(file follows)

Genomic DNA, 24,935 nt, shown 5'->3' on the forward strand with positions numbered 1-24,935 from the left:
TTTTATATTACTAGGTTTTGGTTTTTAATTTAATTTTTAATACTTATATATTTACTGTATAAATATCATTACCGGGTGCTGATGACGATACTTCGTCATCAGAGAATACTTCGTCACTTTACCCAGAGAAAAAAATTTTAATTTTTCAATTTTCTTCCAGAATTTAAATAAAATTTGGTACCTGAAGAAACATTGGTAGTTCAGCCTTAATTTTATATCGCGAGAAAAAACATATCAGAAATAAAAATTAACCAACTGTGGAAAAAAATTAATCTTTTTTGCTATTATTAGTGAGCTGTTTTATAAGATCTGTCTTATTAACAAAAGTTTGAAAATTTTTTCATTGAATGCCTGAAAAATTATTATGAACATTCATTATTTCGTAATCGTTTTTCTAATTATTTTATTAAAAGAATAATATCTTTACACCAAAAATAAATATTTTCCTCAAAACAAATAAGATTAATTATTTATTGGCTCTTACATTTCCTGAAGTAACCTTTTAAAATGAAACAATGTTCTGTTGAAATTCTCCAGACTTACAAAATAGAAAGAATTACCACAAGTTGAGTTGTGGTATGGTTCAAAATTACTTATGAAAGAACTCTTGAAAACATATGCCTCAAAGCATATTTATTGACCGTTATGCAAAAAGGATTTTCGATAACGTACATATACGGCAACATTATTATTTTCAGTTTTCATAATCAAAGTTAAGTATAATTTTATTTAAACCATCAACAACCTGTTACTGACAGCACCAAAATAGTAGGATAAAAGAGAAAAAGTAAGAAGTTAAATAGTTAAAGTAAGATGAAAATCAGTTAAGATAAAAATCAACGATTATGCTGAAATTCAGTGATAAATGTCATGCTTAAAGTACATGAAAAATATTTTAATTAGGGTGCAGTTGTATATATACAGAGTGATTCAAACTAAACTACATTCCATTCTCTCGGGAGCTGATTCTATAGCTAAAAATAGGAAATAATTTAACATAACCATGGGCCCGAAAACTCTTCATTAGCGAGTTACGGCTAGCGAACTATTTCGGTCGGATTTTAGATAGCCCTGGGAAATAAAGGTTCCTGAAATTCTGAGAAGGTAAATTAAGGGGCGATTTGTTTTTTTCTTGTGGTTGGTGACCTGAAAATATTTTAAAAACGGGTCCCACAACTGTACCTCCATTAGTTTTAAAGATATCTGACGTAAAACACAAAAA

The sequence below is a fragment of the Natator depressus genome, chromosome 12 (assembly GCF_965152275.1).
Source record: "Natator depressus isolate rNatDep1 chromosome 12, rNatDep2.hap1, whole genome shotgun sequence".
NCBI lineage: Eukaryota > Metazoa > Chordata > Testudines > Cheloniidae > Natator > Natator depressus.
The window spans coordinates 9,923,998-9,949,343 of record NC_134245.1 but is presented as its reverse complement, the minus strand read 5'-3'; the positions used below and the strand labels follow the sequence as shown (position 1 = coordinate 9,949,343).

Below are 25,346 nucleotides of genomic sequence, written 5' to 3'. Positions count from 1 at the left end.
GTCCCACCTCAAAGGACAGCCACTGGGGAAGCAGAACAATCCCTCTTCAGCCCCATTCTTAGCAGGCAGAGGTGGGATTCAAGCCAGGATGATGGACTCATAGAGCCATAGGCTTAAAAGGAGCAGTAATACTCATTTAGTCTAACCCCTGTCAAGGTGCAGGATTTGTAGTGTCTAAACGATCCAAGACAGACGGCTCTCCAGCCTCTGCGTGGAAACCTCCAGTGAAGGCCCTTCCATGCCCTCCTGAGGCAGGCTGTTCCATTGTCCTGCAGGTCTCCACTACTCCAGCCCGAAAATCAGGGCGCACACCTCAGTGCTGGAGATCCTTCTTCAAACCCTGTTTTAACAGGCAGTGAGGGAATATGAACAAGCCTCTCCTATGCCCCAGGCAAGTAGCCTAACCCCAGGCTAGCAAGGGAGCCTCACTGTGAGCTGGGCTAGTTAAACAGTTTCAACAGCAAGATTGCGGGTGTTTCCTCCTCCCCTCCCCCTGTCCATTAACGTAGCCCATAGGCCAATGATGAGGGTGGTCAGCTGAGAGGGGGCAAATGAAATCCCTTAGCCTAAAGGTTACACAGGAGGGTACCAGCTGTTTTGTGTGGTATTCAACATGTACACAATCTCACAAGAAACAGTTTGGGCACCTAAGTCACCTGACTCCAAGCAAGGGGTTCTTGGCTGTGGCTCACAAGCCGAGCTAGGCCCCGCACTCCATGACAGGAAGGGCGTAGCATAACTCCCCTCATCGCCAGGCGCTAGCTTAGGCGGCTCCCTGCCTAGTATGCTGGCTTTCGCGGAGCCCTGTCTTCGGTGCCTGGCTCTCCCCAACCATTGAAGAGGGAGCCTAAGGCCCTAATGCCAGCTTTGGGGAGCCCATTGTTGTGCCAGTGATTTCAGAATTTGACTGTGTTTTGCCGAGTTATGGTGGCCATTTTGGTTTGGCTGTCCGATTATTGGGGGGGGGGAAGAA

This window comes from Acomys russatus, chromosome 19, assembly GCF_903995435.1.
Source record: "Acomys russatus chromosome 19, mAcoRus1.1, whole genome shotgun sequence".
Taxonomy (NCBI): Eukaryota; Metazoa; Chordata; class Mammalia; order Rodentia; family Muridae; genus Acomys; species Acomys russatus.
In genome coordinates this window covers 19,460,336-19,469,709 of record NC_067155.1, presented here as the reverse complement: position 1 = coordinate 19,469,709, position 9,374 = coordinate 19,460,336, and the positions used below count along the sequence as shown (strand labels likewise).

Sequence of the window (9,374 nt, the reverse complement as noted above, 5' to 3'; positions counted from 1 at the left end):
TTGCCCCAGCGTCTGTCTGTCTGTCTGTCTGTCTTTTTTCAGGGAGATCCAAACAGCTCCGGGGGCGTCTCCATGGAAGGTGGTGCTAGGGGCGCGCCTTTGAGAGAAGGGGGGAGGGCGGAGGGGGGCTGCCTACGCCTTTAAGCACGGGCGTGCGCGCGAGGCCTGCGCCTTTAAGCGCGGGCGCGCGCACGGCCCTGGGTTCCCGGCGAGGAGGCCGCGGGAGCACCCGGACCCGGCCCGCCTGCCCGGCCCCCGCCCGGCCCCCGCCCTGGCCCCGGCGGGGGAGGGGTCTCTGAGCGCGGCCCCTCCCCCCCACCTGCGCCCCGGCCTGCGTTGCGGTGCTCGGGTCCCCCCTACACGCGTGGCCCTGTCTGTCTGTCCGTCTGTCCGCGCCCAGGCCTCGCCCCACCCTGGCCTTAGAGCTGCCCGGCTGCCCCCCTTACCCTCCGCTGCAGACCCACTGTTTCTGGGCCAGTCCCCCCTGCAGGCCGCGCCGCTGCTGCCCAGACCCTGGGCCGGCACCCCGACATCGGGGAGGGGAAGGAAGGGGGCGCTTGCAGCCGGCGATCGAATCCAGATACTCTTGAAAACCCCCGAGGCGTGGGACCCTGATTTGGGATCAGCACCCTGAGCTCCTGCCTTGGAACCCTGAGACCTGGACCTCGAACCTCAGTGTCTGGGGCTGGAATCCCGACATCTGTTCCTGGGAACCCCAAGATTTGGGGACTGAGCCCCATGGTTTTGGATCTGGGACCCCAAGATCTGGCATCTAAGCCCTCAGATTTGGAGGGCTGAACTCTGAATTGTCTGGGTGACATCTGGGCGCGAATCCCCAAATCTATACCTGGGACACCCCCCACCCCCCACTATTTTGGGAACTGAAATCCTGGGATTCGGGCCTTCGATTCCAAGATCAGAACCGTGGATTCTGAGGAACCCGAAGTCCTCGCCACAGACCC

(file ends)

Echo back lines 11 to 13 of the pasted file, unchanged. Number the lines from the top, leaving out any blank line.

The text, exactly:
Taxonomy (NCBI): Eukaryota; Metazoa; Chordata; class Mammalia; order Rodentia; family Muridae; genus Acomys; species Acomys russatus.
In genome coordinates this window covers 19,460,336-19,469,709 of record NC_067155.1, presented here as the reverse complement: position 1 = coordinate 19,469,709, position 9,374 = coordinate 19,460,336, and the positions used below count along the sequence as shown (strand labels likewise).

Sequence of the window (9,374 nt, the reverse complement as noted above, 5' to 3'; positions counted from 1 at the left end):